First US location of Japanese restaurant allows guests to fish for their dinner

New York City may not be the first place that springs to mind for those looking to cast a line and reel in a catch. But true to form, Manhattan once again proves itself as the city that has it all, with Zauo {152 West 24th Street, New York City; 646.905.2274;}, a Japanese-style fishing restaurant opened in October 2018, where guests are not only encouraged to fish for their dinner but are also heartily cheered on when they reel in a catch. “When a customer catches a fish, we want to celebrate with that customer and make them feel really special,” says Zauo’s General Manager, Rui Higuchi. “We want them to enjoy a good time.”


Zauo’s Chelsea location is the first US outpost of the restaurant, which boasts 13 locations in Japan. “The owner always wanted to open a location in the US,” explains Higuchi of Noriki Takahashi, who owns the restaurants along with his sons, Kazuhisa and Takuya. “The reason why he chose New York City is because New York is known for its diversity.” The demographics of Zauo’s guests reflect that diversity, according to Higuchi. During its first holiday week, Zauo saw hordes of tourists. On Sundays, lots of families come in with children in tow. Couples on date nights, birthday celebrations, corporate parties and other group outings are equally common at the concept eatery. “That’s what is really great for us,” Higuchi says. And while the novelty of the restaurant’s interactive aspect would seem to lend itself largely to tourists or those marking special occasions, Higuchi says that’s not the case. “This is kind of a local area where there are a lot of apartments, and we have a lot of customers from the local area,” he says.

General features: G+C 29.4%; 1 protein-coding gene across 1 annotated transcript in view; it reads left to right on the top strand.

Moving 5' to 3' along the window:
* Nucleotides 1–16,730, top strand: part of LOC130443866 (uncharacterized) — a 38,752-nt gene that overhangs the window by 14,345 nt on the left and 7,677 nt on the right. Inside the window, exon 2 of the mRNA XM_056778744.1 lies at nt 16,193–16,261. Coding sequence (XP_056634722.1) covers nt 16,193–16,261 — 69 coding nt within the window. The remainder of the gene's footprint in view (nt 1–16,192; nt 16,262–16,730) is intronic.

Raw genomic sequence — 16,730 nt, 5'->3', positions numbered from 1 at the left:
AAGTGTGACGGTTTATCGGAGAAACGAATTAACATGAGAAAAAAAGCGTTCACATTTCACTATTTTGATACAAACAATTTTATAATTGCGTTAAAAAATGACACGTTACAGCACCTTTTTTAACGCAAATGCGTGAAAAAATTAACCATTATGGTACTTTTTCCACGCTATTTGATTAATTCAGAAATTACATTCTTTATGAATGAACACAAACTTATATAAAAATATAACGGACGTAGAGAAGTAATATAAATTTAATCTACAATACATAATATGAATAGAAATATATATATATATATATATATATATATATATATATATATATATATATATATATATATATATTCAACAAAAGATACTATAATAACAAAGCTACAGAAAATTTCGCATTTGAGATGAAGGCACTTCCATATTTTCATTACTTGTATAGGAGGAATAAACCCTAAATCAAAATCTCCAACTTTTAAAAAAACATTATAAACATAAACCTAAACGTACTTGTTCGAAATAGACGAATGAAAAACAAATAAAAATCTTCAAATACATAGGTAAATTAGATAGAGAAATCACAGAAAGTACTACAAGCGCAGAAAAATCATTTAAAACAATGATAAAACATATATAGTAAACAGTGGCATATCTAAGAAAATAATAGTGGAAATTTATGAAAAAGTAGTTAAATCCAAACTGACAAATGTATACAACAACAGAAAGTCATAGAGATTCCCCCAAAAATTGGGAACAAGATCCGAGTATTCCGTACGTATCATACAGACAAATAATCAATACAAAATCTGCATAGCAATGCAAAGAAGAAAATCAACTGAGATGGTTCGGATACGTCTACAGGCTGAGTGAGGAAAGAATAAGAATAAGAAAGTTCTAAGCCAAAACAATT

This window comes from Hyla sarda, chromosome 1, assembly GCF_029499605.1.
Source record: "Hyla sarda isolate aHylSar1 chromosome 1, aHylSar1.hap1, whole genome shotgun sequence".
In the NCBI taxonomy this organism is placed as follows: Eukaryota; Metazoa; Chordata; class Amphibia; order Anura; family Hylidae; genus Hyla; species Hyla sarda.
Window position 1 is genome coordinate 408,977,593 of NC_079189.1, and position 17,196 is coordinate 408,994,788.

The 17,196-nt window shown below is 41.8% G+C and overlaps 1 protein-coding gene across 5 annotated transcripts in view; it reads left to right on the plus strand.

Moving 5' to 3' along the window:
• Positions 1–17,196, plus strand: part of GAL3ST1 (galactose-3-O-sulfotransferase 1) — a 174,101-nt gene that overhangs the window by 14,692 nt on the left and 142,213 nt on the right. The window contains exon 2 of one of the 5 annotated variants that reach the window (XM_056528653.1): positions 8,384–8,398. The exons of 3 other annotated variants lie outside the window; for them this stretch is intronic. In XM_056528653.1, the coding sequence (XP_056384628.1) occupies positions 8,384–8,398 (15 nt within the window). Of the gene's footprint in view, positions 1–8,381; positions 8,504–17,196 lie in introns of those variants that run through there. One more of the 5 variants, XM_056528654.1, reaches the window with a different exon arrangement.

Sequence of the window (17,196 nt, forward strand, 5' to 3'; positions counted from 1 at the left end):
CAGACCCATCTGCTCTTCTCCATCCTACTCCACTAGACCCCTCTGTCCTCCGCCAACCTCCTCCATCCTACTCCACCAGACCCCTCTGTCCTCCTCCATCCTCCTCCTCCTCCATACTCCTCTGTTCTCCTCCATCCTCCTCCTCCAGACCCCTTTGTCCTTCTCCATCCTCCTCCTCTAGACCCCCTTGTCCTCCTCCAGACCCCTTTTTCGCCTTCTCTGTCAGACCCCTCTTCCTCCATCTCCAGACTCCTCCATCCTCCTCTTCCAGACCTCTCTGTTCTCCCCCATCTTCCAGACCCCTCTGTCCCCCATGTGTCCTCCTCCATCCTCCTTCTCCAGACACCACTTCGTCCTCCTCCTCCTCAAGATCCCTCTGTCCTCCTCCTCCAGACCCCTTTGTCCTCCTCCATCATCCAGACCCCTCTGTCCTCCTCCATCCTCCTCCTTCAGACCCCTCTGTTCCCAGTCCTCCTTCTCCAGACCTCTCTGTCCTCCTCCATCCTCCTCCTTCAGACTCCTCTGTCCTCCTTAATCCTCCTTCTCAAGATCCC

As visitors to Zauo are seated, a server explains to them the fishing procedure and rules, which include “no catch and release.” According to Higuchi, 99 percent of customers opt to catch their own meal. “It is our business concept after all, but there are some customers who don’t want to fish because they’re a little squeamish, so they order from the table,” he says, adding, “But there’s one catch—if you catch your own fish, you get it at a cheaper price.”

Fishing for Dinner at Zauo

After filling out a waiver, guests who choose to fish are presented with a lanyard holding a fishing “license” which bears their table number. From there, depending on the type of fish for which diners have a hankering, they head to one of three tanks—the one on the first floor holds freshwater fish, consisting of steelhead salmon, rainbow trout and hybrid striped bass, while the two on the second floor contain saltwater fish, including fluke and flounder, as well as Dungeness crab, lobster and abalone. “Occasionally, we get spiny lobsters from Florida,” Higuchi says. Tanks are partitioned, allowing diners to home in on their desired fish.

Those who feel like a fish out of water when it comes to rods and reels needn’t fret about going hungry. “Everybody succeeds eventually, because we have staff by the fish tank. We call them fish attendants. They keep a close eye on the customers, to ensure safety but also to give tips and advice, and to help the customers secure a catch,” Higuchi explains, adding that the attendants provide assistance in setting up patrons’ poles.

Anago Press Sushi & Zauo Don

Once a catch is secured, a celebration ensues. “We try to get everyone involved—not only the staff, but the customers, as well,” says Higuchi of the lively atmosphere that can be expected at Zauo. Staff members call out “ote wo haishaku!” which means, “get your hands ready” in Japanese. “We get everyone’s attention and all the customers clap. And then we bang on the taiko [drum] and the customers feel really good about it.” Diners are offered to further get in on the action by striking the taiko drum themselves. “All the customers always want to hit the taiko,” adds Higuchi. This revelry also takes place for diners marking a special occasion, such as a birthday or anniversary, both of which happen often at Zauo.